Lavender, The Lark and The Sublime

If you grow it they will come.

Lavender that is.

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Not so far away several acres of transplanted heaven glows blue and purple.

Hip high bushes tremble in the Summer breeze.

A Summer breeze carrying an intoxicating scent that lifts the heart and calms the spirit.

Peace comes dropping slow.

Rows and rows of nature’s glory climb towards a hazy horizon.

People of all ages and cultures walk the straight path between the rows with like devout pilgrims.

In the shimmering stillness there is an awareness of profound blessings to be harvested here.

Settling into the self, breathing slow, sloughing off the shackles of busyness.

Emerging into simple being.

Being.

The bonny birds wheel higher and higher in the sky making perhaps for Leith Hill.

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Leith Hill where the young Ralph Vaughan Williams’ musical soul was quickened and nourished.

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A musical soul which survived the horrors of war to produce quicksilver streams of tender beauty.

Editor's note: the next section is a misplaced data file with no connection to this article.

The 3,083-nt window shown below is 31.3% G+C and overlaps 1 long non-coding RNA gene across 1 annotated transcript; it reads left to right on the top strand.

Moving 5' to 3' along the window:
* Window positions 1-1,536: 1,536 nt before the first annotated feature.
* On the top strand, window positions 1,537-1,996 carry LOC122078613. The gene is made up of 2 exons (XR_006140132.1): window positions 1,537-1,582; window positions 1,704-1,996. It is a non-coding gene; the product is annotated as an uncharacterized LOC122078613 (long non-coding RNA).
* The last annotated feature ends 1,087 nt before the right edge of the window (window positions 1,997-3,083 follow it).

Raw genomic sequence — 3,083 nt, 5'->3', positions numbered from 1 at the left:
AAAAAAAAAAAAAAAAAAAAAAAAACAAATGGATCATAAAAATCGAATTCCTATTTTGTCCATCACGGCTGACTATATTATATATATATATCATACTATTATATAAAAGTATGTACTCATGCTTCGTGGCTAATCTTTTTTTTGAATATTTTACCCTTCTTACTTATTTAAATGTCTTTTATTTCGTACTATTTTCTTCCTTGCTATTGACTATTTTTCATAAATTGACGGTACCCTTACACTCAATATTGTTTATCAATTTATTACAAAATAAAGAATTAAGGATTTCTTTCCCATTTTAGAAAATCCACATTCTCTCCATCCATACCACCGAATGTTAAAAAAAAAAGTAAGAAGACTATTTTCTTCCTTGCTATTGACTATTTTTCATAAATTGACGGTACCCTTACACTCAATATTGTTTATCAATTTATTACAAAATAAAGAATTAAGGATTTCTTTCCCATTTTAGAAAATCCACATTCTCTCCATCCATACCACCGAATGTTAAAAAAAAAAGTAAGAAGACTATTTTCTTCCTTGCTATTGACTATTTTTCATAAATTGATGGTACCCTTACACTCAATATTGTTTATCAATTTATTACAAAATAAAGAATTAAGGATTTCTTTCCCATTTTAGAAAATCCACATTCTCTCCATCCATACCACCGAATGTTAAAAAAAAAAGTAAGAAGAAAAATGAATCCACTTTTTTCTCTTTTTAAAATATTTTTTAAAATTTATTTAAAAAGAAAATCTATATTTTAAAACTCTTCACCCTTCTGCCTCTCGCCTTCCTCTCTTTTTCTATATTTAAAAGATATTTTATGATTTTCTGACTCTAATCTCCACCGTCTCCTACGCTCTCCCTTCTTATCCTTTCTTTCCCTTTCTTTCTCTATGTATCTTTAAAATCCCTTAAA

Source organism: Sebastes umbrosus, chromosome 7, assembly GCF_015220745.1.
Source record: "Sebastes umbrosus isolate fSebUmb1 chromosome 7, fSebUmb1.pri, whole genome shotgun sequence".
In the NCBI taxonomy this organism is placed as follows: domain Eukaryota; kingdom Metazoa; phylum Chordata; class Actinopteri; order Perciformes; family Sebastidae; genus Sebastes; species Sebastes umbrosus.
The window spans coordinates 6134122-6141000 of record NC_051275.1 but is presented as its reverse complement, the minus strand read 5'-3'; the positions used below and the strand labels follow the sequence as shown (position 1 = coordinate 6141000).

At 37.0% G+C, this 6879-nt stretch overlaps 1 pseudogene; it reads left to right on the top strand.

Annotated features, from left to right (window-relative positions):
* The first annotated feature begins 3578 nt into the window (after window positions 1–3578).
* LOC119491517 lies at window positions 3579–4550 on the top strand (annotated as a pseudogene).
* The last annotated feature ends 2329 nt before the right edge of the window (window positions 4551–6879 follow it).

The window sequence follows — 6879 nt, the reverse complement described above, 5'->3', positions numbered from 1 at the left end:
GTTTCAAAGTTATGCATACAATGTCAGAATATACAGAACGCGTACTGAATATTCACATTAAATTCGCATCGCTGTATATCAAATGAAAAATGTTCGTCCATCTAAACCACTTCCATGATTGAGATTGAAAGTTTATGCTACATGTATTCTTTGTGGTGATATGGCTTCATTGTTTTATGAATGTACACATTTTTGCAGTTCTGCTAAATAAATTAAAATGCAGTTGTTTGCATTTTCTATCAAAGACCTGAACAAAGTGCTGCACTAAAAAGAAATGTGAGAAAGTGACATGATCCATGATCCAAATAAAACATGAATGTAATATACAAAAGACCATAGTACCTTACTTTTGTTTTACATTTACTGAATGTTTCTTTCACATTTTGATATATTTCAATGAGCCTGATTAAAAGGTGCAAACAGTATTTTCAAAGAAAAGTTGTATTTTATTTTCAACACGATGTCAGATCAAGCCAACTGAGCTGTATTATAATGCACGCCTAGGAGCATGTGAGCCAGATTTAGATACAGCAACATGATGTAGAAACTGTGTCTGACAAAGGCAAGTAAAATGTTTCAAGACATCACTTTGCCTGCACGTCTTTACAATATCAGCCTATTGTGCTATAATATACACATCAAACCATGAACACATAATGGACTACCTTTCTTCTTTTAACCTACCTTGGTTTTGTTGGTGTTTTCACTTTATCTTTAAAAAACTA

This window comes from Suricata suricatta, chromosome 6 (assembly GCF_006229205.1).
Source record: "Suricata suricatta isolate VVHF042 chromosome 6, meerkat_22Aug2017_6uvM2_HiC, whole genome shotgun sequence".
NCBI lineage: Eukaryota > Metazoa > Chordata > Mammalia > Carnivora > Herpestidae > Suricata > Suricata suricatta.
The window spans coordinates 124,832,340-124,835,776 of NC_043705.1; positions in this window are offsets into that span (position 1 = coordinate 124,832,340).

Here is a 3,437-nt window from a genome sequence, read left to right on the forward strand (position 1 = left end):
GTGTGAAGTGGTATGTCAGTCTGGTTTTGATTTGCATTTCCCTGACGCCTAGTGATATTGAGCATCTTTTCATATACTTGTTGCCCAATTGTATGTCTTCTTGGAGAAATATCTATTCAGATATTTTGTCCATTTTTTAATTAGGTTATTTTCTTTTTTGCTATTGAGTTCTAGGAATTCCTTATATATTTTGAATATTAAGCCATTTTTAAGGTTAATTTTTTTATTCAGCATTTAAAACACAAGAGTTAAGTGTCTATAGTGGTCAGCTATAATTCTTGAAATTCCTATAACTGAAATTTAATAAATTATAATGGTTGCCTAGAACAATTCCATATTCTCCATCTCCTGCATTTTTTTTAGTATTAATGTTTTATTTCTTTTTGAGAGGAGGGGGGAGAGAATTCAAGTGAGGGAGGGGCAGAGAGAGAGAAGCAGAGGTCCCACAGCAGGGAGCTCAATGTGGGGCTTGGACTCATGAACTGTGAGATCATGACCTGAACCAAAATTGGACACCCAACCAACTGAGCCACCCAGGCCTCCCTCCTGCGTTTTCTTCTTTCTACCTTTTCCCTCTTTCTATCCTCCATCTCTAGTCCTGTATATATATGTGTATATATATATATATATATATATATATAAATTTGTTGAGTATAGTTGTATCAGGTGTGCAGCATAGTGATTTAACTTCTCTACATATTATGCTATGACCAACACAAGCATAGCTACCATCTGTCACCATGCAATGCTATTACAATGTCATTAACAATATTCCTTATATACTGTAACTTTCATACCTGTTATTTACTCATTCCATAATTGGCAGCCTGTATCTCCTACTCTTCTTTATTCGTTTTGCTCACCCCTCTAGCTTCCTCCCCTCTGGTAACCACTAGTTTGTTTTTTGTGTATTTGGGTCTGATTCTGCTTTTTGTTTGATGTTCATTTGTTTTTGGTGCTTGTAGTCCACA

A musical soul which evoked in, ‘The Lark Ascending’ a sense of the mystical gyre uniting life and death.

Walking among the lavender it seemed as if this wondrous music infused the air.

I have chosen to feature an incandescent performance by by Nicola Benedetti.

Listening we are invited to enter the realm of the sublime.

Note: I would urge you to seek out the astonishing poem by George Meredith which inspired Vaughan Willians to create his own masterwork.

80 thoughts on “Lavender, The Lark and The Sublime

  1. Thom,

    Always good to come back to the Jukebox.

    Your (to me) unexpected but very appropriate tip of the hat to “The Lark Ascending”, reminded be of my early fondness for Vaughan Williams’ “Pastoral Symphony”, with which it certainly shares a mood. Being a fan of movies as I am though, as well as of Captain Scott and the four extraordinary men he took to the Pole and most of the way back, I guess I enjoy even more the “Sinfonia Antarctica”, which, as you may well know, drew on the music Vaughan Williams did for the the film, “Scott of the Antarctic”, in which John Mills played Scott in one of those understated performances he was so darn good at. Scott, Vaughan Williams, and Mills: now there’s a set of overlapping lives (Mills was born 4 years before Scott died) – I hope you agree – that’s worth rather more than a moment’s thought.

    All the best

    Terry

    Liked by 2 people

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